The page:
Accounting for revenue – assessing the contract

Some issues around the first step in the IASB’s new framework for recognizing revenue

As we summarized here, the IASB has issued IFRS 15, Revenue from Contracts with Customers, effective for annual reporting periods beginning on or after January 1, 2017 (NB this was subsequently amended to January 1, 2018). The new standard is built around a five-step framework, the first step being to identify the contract(s) with the customer. In this article, we’ll take a brief look at some of the issues attaching to this key step.

The Standard specifies that an entity accounts for a contract within the scope of IFRS 15 only when all the following criteria are met:

  • (a) the parties to the contract have approved the contract (in writing, orally or in accordance with other customary business practices) and are committed to perform their respective obligations;
  • (b) the entity can identify each party’s rights regarding the goods or services to be transferred;
  • (c) the entity can identify the payment terms for the goods or services to be transferred;
  • (d) the contract has commercial substance (i.e. the risk, timing or amount of the entity’s future cash flows is expected to change as a result of the contract); and
  • (e) it is probable that the entity will collect the consideration to which it will be entitled in exchange for the goods or services that will be transferred to the customer. In evaluating whether collectability of an amount of consideration is probable, an entity shall consider only the customer’s ability and intention to pay that amount of consideration when it is due. The amount of consideration to which the entity will be entitled may be less than the price stated in the contract if the consideration is variable because the entity may offer the customer a price concession.

In contrast, the current standards don’t have the same focus on identifying a contract that meets specific criteria; instead they set out in more general terms the need to examine the circumstances of the transaction to assess when an entity has transferred the significant risks and rewards of ownership to the buyer. In many cases, such as a simple retail sale, the conditions set out above will be easily met by virtue of the common and recurring nature of the transaction stream. In other cases though, implementing IFRS 15 may require reassessing current business practices, to ensure that revenue recognition isn’t delayed or otherwise affected solely due to definitional or procedural matters attaching to the contract. For example, the first criterion set out above might entail that revenue can’t be recognized where a form of explicit approval is required by both parties and this approval hasn’t been promptly obtained (for instance, because of familiarity between the parties).

When a contract with a customer doesn’t meet all these criteria and an entity receives consideration from the customer, it recognizes this as revenue only when it has no remaining obligations to transfer goods or services to the customer and it’s received (on a non-refundable basis) all, or substantially all, of the consideration promised by the customer; or else when the contract has been terminated (assuming again that the consideration is non-refundable). Any consideration received from the customer before this point is recognized as a liability (in present terminology, many will think of this liability as “deferred revenue,” although this label wouldn’t reflect the wording of IFRS 15 particularly well).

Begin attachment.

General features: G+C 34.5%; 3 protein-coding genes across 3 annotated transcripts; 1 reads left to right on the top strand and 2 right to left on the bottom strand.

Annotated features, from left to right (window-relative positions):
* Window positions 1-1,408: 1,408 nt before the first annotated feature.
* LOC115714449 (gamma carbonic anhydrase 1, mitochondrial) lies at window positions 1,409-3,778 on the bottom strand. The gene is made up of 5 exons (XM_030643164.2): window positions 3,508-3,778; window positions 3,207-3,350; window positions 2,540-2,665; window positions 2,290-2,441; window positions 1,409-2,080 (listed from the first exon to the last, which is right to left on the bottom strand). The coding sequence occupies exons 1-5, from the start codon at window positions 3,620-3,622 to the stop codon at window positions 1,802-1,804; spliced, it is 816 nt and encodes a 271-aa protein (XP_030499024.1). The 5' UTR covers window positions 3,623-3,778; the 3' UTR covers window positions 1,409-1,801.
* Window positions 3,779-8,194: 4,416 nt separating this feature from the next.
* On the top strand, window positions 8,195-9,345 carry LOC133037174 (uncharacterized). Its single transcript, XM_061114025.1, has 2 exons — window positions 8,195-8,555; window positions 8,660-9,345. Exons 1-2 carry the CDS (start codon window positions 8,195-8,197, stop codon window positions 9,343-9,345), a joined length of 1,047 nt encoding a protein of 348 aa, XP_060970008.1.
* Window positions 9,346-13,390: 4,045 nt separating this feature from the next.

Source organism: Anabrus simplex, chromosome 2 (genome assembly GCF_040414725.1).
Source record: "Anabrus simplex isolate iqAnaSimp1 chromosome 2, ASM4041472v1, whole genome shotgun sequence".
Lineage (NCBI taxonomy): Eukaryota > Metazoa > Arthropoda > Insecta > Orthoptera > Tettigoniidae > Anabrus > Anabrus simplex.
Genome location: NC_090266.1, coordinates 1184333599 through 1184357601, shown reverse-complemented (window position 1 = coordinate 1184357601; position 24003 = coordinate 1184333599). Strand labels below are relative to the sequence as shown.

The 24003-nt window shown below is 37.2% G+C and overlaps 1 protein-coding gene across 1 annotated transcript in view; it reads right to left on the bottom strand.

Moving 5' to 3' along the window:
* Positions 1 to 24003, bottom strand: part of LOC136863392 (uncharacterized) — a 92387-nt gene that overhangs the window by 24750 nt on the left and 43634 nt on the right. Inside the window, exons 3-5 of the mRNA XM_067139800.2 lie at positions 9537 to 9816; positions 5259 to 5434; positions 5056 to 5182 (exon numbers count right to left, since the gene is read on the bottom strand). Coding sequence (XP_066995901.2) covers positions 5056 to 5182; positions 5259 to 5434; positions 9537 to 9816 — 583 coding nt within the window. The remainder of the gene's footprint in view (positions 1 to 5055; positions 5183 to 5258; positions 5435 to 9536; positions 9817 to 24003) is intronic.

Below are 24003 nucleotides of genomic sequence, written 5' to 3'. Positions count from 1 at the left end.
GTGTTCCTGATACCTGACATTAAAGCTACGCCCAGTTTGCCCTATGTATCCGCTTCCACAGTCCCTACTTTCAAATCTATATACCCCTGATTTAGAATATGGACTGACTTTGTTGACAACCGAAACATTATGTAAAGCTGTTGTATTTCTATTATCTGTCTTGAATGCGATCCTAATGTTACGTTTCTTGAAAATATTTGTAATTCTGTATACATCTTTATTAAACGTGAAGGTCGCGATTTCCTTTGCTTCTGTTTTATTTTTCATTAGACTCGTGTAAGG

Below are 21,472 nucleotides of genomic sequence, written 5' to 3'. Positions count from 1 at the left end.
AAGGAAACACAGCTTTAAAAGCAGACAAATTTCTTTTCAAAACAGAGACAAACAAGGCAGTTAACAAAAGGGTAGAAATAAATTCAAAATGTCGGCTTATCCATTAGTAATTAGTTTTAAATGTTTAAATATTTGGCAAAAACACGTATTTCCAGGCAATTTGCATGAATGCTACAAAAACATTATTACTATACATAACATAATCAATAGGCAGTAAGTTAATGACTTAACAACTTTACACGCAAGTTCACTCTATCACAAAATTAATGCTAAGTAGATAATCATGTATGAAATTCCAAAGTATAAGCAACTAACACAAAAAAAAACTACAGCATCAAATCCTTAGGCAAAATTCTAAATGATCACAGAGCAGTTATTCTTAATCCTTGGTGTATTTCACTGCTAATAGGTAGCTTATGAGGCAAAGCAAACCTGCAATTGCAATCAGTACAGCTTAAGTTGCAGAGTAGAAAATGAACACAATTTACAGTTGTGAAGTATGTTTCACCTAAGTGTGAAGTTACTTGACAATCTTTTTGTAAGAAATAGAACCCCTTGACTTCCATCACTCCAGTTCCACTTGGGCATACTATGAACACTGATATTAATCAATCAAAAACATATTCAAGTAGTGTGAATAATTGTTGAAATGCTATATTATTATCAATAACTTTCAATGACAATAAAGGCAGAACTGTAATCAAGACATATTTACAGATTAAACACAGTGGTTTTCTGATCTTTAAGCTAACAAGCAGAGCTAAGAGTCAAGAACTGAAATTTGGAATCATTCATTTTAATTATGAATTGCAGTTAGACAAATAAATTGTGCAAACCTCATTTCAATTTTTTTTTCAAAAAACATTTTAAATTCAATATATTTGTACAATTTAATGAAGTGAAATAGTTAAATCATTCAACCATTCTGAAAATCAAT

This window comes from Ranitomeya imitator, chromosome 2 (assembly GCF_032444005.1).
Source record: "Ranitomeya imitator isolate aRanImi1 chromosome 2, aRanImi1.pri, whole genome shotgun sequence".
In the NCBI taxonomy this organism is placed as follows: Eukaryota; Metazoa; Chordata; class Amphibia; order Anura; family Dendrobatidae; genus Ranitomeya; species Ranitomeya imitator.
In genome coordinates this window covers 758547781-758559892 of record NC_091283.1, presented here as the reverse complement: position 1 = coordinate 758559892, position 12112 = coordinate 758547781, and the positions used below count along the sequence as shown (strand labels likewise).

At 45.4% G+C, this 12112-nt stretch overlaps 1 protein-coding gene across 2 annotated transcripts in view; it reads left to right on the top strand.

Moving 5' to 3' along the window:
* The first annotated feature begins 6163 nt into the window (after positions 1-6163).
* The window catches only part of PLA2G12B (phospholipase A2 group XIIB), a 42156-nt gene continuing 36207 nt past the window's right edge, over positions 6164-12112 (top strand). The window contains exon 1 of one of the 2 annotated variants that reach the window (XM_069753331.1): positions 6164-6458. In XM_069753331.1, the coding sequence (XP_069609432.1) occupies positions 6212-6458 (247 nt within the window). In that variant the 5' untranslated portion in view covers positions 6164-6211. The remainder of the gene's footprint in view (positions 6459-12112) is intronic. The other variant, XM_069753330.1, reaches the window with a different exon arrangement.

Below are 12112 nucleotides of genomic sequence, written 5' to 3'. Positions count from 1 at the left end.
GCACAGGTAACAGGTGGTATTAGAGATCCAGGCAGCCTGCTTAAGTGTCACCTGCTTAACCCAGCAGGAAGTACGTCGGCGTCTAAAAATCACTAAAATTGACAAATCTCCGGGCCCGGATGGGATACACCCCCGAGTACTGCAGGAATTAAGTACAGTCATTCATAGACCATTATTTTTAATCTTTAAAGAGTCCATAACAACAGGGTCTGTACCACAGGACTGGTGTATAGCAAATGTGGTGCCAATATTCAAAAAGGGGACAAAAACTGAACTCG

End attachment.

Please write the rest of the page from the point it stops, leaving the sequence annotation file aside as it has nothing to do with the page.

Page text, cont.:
An entity combines two or more contracts entered into at or near the same time with the same customer (or related parties of the customer) and accounts for the contracts as a single contract if:

  • the contracts are negotiated as a package with a single commercial objective; and/or
  • the amount of consideration to be paid in one contract depends on the price or performance of the other contract; and/or
  • the goods or services promised in the contracts (or some goods or services promised in each of the contracts) are a single performance obligation in accordance with the guidance in the standard (we’ll address this concept in the near future).

This entails that an entity can’t influence the pattern of revenue recognition from its involvement with a customer simply by dividing the work to be done between different contracts or different legal entities. For example, if the entity is supplying a package of intertwined technological goods and services, all documented and priced separately, the separate documents will be regarded as one for purposes of IFRS 15, assessing matters such as the separate performance obligations promised by the entity, and their stand-alone selling prices, without regard to the form of the documentation.

IFRS 15 also includes detailed guidance on accounting for contract modifications – changes in the scope or price (or both) of a contract that are approved by the parties to the contract. An entity accounts for such a modification as a separate contract if the scope of the contract increases because of adding promised goods or services that are distinct and the price of the contract increases by an amount of consideration reflecting the entity’s stand-alone selling prices of the additional promised goods or services and any appropriate adjustments to that price to reflect the circumstances of the particular contract. The standard also sets out detailed accounting requirements for contract modifications when they’re not accounted for as separate contracts.

Of course, the above doesn’t tell you anything about the actual accounting mechanics, only about the groundwork to be laid before even starting to assess those mechanics. We’ll follow the trail further in future posts.

The opinions expressed are solely those of the author

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